How do sunflowers help bees withstand diseases?
Two new papers from the University of Massachusetts Amherst investigate the ability of sunflowers to combat diseases in bumblebees.
Insect pollinators contribute upwards of $200 billion in annual ecosystem services worldwide. We depend on pollinators to sustain our diverse, healthy and nutritious diets. However, many pollinators are suffering an unprecedented decline due to widespread use of pesticides, habitat loss, and other causes.
One of the biggest breakthroughs in helping pollinators, especially bees, is the discovery that certain flowers can help pollinators to resist diseases and infections. Sunflowers are particularly effective at combatting a widespread pathogen called crithidia bombi, that lives in the guts of bees.
Laura Figueroa, lead author of a Functional Ecology paper on this topic, explained “We know that health benefits from some foods come from the specific chemicals inside them. But we also know that some foods are healthy due to their physical structure – think of foods high in fibre.”
To discover exactly how sunflowers help bees withstand C. bombi, researchers devised an experiment hinged on separating the pollen’s spiny outer shell from the chemical metabolites in the pollen’s core. The empty spiny shell was mixed into pollen fed to the first batch of bees. The second batch of bees were fed pollen sprinkled with the chemical metabolites, but no shell.
“We discovered that bees eating the outer shell on it’s own had the same response as bee’s feeding on whole sunflower pollen,” furthered Figueroa. “However, they suffered 87% less C. bombi infections compared to bees feeding on the chemical metabolites with no shells.”
Researchers also fed bees with pollen from ragweed, cocklebur, dandelion and dog fennel – all members of the sunflower family with similarly spiny pollen shells. These bees also had low rates of C. bombi, similar to those who ate the whole sunflower pollen. This raises the possibility that disease-fighting qualities may be common to most plants in the sunflower family.
One of the counterintuitive aspects of the research is that sunflower pollen is not very nutritious. Whilst pollen may be great at protecting bumblebees from C. bombi, it would make no sense to feed them sunflowers if it results in malnutrition.
This is where Lynn Adler, senior author of a second Amherst paper comes in. She explained “It’s no good curing the common cold if you’re starving the patient. We need to look at the community level as well as what’s happening in bees’ guts, to know how to help them.”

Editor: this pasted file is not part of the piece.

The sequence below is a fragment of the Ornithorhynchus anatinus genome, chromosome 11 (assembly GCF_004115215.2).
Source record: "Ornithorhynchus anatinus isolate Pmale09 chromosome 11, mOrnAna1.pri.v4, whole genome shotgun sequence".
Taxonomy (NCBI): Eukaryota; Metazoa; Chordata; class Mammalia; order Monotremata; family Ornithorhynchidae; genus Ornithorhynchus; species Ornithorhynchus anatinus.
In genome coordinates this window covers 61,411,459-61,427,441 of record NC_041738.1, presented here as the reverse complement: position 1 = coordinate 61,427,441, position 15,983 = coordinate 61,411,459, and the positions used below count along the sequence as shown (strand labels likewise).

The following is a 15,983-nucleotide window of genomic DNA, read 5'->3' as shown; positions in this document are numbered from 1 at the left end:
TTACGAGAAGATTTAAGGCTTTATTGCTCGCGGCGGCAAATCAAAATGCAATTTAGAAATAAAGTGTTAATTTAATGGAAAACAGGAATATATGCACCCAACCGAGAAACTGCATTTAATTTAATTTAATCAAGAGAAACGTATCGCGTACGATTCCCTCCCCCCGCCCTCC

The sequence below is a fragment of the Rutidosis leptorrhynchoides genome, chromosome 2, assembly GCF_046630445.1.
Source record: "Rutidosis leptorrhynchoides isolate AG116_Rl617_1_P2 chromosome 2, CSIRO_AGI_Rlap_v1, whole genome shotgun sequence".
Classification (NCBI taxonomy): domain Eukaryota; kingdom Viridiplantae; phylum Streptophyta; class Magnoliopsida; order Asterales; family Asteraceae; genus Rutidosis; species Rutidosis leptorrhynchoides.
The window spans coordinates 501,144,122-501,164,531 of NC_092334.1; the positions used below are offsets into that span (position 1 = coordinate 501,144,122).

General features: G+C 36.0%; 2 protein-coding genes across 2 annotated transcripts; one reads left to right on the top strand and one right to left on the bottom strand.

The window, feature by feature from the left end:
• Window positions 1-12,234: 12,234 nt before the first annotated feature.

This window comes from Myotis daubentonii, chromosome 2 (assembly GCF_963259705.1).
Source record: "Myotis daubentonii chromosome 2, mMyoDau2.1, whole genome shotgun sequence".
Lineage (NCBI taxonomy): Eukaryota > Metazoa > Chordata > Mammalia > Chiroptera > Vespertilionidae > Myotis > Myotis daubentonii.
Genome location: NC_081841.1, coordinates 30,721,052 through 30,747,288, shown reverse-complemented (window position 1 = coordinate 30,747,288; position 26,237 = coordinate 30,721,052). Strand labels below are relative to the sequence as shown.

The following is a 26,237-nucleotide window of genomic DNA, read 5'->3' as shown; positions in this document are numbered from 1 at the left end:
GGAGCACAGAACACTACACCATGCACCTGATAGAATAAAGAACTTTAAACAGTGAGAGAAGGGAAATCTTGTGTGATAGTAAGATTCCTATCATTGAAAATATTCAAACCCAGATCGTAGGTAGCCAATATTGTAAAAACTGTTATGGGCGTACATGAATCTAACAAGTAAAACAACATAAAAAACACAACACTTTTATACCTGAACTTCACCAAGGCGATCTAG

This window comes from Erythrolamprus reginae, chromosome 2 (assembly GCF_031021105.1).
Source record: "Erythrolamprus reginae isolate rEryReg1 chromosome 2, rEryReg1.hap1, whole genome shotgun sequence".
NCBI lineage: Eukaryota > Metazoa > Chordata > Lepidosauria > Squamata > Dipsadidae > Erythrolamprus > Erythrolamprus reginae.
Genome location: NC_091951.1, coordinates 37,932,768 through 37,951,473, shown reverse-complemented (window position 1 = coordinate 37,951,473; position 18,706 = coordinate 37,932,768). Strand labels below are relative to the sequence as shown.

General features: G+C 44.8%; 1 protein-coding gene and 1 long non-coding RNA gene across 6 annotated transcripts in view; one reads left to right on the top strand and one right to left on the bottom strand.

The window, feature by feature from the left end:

One way to gauge a colony’s health is by looking at the number of queens it produces, as queens enable a colony to pass on its genes to the next generation. Colonies use collected food resources to turn a small number of bee larvae into daughter queens.
Once the winter arrives, all the worker bees will die along with the old queen. However, if the daughter queens survive the season, they will produce entire new colonies in the spring. Therefore, the more queens a colony can produce, the higher the likelihood will be that their genes will be passed down through many generations of bees.
Adler and her team tested the impact of sunflowers on colony health. To do this, they placed commercial bumblebee colonies on 20 farms in Western Massachusetts, all of which grew various amounts of sunflowers. Over several weeks, the team sampled pathogens in the bees’ guts, and weighed the colonies to determine whether or not they were thriving. They also counted the number of daughter bees.
Rosemary Malfi, lead author of the paper commented “We found that infection decreased when there was increased amounts of sunflower abundance. Queen bee production also increased by 30% for every order of magnitude increase in the availability of sunflower pollen.”
Though there is more research to be done surrounding exactly why sunflower pollen benefits queen bees, Adler asserts “It’s really exciting to show that sunflowers not only reduce disease, but positively affect reproduction.”
This article was adapted from a University of Massachusetts Amherst press release.
Read both papers here:
2023). Sunflower spines and beyond: Mechanisms and breadth of pollen that reduce gut pathogen infection in the common eastern bumble bee. Functional Ecology, 00, 1– 13. https://doi.org/10.1111/1365-2435.14320, , , , , , , & (
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